Protect the Protectors

A blog from PCC Martyn Underhill and ACC Julie Fielding at the end of Mental Health Awareness Week

It’s coming toward the end of Mental Health Awareness week and my mind turns to the officers and staff of Dorset Police who are facing their own mental health issues.

The pressure on policing is well documented.  Police officers and staff often face challenging situations in carrying out their duties to protect the public. We ask a lot of our officers and I thank them for their ongoing commitment and dedication.

In 2014, The Office of the Police & Crime Commissioner (OPCC) funded the ‘Street Triage’ pilot scheme. The scheme saw the introduction of mental health practitioners assisting police officers on patrol. As part of the street triage service, mental health practitioners from Dorset Healthcare conduct a telephone triage service to support police officers out on patrol, assisting officers when they are responding to emergency calls and giving advice to staff in police control rooms.

Officers are also able to request the assistance of the practitioners at the scene of incidents. The time taken to deal with one mental health related incident is on average 5 hours, which equates to 22,000 hours a year!

Since its introduction, the scheme has seen a significant reduction in the number of times a custody suite has been used as a place of safety for those suffering from a mental health crisis. In fact the number of mental health detainees from April 2017 to January 2018 was just two.

This scheme means officers get the help they need when dealing with mental health issues in the community, which in turn reduces the direct stress they face when dealing with these complex and difficult situations.

In 2017, the OPCC contributed expert feedback to the Mental Health Acute Care Pathway review. The result of the review meant two new retreats will be set up in Dorset, one is already established in Bournemouth and a second will be opening in Dorchester in the near future. Both facilities will provide support when it’s needed, to those in mental health crisis.

However, for all the good work that is being done in the community, there comes a time when empathy and thanks are not enough to tackle the personal challenges that officers and staff face. We must ensure that mental health and wellbeing is central in all we do. We must ‘Protect the Protectors’!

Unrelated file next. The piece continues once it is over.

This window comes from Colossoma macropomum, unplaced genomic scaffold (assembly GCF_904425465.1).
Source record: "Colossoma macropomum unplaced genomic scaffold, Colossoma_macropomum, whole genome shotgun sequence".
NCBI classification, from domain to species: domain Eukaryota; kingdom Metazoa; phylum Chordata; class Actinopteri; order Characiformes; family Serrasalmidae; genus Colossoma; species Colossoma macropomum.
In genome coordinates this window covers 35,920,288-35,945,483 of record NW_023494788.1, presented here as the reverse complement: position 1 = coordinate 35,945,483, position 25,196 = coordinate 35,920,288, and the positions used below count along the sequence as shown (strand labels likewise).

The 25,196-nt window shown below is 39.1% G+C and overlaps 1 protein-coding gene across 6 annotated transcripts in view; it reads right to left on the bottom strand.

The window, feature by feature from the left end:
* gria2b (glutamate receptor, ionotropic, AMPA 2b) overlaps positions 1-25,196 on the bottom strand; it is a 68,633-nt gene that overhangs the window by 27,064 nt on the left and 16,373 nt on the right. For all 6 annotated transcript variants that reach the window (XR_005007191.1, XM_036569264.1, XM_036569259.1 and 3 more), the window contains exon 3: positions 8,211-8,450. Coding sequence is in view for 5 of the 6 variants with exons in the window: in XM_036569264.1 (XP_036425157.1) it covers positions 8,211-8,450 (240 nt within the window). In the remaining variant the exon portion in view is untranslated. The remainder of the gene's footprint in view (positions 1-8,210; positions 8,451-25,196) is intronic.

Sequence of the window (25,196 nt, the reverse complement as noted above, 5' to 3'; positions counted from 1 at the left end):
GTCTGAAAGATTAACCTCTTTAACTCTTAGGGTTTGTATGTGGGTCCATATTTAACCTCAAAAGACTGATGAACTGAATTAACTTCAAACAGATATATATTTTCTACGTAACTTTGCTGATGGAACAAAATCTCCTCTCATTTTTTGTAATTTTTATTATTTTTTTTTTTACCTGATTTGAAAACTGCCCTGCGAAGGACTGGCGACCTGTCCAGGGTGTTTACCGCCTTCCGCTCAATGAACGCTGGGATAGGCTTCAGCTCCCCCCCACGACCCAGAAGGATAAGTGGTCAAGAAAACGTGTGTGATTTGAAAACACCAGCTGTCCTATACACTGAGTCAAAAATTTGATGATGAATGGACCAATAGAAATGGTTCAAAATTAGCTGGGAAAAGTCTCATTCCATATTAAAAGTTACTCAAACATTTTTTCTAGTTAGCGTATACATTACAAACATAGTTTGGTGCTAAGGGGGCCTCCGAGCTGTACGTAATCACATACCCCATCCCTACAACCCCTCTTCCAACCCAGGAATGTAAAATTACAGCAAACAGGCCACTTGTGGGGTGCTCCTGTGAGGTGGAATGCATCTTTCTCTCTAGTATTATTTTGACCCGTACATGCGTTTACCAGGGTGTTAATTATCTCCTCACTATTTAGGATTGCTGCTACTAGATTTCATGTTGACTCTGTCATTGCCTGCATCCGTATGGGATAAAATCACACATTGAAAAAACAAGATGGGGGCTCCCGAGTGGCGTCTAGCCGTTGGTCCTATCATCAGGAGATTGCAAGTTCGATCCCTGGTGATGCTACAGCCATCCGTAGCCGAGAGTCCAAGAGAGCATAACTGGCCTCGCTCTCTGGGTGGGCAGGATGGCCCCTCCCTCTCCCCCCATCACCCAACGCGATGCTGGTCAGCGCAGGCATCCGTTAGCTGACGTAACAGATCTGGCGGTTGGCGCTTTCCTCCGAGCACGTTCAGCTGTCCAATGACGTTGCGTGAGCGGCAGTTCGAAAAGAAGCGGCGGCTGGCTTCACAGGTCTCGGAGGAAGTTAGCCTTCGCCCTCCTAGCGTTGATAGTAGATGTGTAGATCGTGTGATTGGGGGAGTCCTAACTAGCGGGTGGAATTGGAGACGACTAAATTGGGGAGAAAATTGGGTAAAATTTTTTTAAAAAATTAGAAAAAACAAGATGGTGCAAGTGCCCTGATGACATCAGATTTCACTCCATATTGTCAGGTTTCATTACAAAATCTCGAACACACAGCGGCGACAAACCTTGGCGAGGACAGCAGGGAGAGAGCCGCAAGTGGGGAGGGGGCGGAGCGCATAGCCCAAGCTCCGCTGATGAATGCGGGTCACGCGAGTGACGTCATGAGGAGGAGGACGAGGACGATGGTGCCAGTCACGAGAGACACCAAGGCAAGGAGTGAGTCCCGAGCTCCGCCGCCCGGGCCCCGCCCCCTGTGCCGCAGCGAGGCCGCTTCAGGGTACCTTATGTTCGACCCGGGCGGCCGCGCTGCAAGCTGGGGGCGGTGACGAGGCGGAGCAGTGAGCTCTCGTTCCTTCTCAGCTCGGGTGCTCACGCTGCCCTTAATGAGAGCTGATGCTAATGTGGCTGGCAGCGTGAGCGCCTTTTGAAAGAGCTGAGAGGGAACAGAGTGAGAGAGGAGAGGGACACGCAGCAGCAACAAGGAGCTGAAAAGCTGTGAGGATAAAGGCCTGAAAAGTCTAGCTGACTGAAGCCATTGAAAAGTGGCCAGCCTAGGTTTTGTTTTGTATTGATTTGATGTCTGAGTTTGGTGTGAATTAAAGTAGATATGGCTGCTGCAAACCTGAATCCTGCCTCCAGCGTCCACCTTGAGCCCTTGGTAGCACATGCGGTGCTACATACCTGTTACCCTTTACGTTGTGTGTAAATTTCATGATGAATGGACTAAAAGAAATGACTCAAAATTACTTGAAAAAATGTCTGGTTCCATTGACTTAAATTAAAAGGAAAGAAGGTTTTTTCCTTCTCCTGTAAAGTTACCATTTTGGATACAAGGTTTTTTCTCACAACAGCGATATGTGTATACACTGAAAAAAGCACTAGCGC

Since becoming PCC, I have appointed a Mental Health Coordinator for Dorset Police to work on ways to reduce the impact on officers and look at alternative mechanisms to ensure that front line officers and staff are supported. I have also worked closely with the Force to develop a Wellbeing Strategy and improve the early diagnosis of PTSD through a peer support system for those who have been exposed to psychological trauma and I am pleased that we now more have more support systems in place that ever before.

But there is still more to do and that is why I have given £250,000 to the new Chief Constable to bring together best practice and activity that is already underway from across both forces; and to deliver a clear, consistent strategy and action plan in order to find the gaps in service and provide effective solutions.

I will be monitoring this work closely and I look forward to coming back to you with updates on how we can continue to help you continue to do the invaluable job you do day in day out for the people of Dorset.

Assistant Chief Constable Julie Fielding said: “Mental health awareness is critical – not only in our communities, but for the wellness of our own staff.

“Wellness is a priority for myself and the Chief Constable and investment in this area from the PCC to give mental health support to all officers and staff when it is most need is very welcome.

“There is substantial work to be done in this area and there is no doubt it cuts across so many strands of day to policing in our communities. But I feel we are up to the challenge and will continue to invest in wellness and ensure our staff are as equipped as possible to do their job.”

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